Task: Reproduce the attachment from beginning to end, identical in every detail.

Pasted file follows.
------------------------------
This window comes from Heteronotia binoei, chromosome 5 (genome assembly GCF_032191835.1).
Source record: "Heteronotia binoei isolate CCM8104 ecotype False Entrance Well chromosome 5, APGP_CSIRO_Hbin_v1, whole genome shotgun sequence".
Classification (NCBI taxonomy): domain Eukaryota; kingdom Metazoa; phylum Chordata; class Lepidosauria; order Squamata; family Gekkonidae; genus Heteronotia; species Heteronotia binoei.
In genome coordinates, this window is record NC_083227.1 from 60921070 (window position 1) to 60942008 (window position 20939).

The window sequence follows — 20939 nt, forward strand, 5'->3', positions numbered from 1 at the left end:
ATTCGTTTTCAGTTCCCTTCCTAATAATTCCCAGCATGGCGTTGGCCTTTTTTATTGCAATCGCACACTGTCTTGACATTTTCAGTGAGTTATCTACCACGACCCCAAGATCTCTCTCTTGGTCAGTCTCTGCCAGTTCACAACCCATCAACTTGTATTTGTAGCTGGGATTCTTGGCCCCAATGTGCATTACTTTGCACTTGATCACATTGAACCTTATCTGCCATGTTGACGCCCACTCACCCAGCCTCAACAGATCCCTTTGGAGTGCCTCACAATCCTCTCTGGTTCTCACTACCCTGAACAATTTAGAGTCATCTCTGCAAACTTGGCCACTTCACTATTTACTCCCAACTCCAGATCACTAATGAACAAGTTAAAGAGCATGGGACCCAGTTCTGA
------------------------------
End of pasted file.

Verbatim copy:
This window comes from Heteronotia binoei, chromosome 5 (genome assembly GCF_032191835.1).
Source record: "Heteronotia binoei isolate CCM8104 ecotype False Entrance Well chromosome 5, APGP_CSIRO_Hbin_v1, whole genome shotgun sequence".
Classification (NCBI taxonomy): domain Eukaryota; kingdom Metazoa; phylum Chordata; class Lepidosauria; order Squamata; family Gekkonidae; genus Heteronotia; species Heteronotia binoei.
In genome coordinates, this window is record NC_083227.1 from 60921070 (window position 1) to 60942008 (window position 20939).

The window sequence follows — 20939 nt, forward strand, 5'->3', positions numbered from 1 at the left end:
ATTCGTTTTCAGTTCCCTTCCTAATAATTCCCAGCATGGCGTTGGCCTTTTTTATTGCAATCGCACACTGTCTTGACATTTTCAGTGAGTTATCTACCACGACCCCAAGATCTCTCTCTTGGTCAGTCTCTGCCAGTTCACAACCCATCAACTTGTATTTGTAGCTGGGATTCTTGGCCCCAATGTGCATTACTTTGCACTTGATCACATTGAACCTTATCTGCCATGTTGACGCCCACTCACCCAGCCTCAACAGATCCCTTTGGAGTGCCTCACAATCCTCTCTGGTTCTCACTACCCTGAACAATTTAGAGTCATCTCTGCAAACTTGGCCACTTCACTATTTACTCCCAACTCCAGATCACTAATGAACAAGTTAAAGAGCATGGGACCCAGTTCTGA